All of these projects are creating a demand for engineers. For instance, according to Lau-Norris, Hornsea Project One has the potential to create around 2,000 jobs during its construction phase with up to 300 additional jobs supported directly and indirectly throughout its operational phase.
Looking further into the future, Hornsea Project 2 (HP2), which is awaiting a final investment decision from Dong, and Hornsea Project 3, which is also in the pipeline, look set to create even more demand. “If these projects go ahead we’ll need lots more engineers to develop, operate and maintain them, but it’s too early to say how many at this stage,” said Lau-Norris.
Interestingly, unlike many other sectors, which have reported a post-Brexit slowdown in recruitment following the UK’s EU referendum, offshore wind has thus far been relatively unaffected. “Brexit has not changed our long-term commitment to the UK,” said Lau-Norris. “As a company we’ve already invested £6bn in the UK and plan to double that by 2020. So in terms of our recruitment activity, this will continue as we develop new wind-farm projects. We’ve got engineering vacancies at the moment and we will continue to need qualified engineers to help us deliver clean, sustainable energy to the UK.”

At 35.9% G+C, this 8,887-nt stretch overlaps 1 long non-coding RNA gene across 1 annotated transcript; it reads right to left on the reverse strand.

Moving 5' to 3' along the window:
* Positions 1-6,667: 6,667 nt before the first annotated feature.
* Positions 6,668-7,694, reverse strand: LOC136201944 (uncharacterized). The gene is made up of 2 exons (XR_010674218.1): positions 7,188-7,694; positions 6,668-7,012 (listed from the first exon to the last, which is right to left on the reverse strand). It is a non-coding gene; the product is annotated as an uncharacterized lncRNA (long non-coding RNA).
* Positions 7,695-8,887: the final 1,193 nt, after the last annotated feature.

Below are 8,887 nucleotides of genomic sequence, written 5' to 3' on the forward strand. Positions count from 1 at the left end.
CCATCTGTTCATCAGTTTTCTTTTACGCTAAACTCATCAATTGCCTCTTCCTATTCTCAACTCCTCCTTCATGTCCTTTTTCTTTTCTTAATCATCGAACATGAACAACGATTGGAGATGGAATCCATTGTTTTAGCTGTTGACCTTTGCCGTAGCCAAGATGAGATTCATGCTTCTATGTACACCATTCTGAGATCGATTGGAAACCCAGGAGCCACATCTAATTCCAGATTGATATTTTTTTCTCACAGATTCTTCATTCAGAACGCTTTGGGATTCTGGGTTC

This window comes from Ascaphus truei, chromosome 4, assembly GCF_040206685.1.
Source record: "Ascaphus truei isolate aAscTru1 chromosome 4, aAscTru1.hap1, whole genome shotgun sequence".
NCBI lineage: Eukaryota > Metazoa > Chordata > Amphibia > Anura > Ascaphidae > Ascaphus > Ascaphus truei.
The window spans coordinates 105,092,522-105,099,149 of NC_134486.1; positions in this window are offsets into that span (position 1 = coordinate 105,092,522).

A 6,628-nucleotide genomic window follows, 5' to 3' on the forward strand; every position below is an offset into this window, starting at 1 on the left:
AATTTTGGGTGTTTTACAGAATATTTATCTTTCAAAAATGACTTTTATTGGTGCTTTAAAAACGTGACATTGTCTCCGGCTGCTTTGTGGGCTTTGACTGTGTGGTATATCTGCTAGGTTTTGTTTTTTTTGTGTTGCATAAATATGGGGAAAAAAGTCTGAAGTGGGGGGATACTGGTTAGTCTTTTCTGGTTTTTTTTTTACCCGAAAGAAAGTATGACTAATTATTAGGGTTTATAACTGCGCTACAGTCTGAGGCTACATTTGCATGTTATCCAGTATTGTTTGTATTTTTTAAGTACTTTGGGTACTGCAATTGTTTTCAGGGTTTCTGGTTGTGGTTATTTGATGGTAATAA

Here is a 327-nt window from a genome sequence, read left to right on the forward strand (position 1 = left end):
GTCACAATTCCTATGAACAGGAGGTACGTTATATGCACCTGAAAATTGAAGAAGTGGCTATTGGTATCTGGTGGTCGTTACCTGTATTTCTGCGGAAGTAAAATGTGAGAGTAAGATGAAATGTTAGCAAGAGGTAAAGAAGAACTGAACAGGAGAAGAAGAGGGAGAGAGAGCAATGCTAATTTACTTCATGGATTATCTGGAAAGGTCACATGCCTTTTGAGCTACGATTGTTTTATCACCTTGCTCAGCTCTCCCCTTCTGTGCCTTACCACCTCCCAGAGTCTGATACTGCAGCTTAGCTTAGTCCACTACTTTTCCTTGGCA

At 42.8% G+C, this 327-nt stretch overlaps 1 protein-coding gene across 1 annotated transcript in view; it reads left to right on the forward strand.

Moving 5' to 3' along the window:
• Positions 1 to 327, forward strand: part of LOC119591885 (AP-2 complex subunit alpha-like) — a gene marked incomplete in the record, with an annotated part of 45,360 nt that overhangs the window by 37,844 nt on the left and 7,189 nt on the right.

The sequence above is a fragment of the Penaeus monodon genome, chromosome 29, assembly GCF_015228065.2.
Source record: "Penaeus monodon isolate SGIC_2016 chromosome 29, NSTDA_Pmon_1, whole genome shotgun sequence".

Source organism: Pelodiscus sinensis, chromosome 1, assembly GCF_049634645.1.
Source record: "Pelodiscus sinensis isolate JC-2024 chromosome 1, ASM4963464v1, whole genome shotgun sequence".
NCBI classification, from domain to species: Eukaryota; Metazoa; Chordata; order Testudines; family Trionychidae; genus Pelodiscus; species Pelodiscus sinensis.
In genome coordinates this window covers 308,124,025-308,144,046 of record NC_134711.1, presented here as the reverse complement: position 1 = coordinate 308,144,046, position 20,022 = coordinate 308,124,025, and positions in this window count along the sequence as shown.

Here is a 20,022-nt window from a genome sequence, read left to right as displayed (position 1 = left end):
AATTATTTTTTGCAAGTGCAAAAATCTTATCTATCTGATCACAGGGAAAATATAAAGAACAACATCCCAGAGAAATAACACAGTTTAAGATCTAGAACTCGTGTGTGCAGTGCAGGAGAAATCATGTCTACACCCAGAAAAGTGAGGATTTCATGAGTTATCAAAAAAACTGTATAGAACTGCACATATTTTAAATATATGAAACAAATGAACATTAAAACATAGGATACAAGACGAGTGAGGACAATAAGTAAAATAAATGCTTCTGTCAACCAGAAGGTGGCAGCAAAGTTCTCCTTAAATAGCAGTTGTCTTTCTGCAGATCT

Chris Rawley, divisional manager for renewable energy at engineering recruitment specialist Matchtech, echoed this, although warned that an end to free movement of EU nationals – one possible outcome of Brexit negotiations – could hit the sector in the years ahead. “Should EU nationals need to obtain visas to work in the UK in the future, we could face an increase in skill shortages,” he said.
As well as offering good solid career prospects, Lau-Norris said the sector has some other major attractions, not least the opportunity to do something considered worthwhile and interesting. “If you’re looking for an interesting job in a growing industry, where you can go to work every day knowing you’re doing something good for the planet then go for it. Our wind-farm projects have a life of 25 years, then there’s the decommissioning phase so working in this industry could give you a job for life. Also there are some really exciting and unique roles, for example, our technicians get to work via boat, occasionally via helicopter, and then climb huge turbines, so there are plenty of options for engineers that don’t want to be office based. Equally, if you’d rather not be climbing a 195m high turbine – we’ve got lots of office-based roles too.”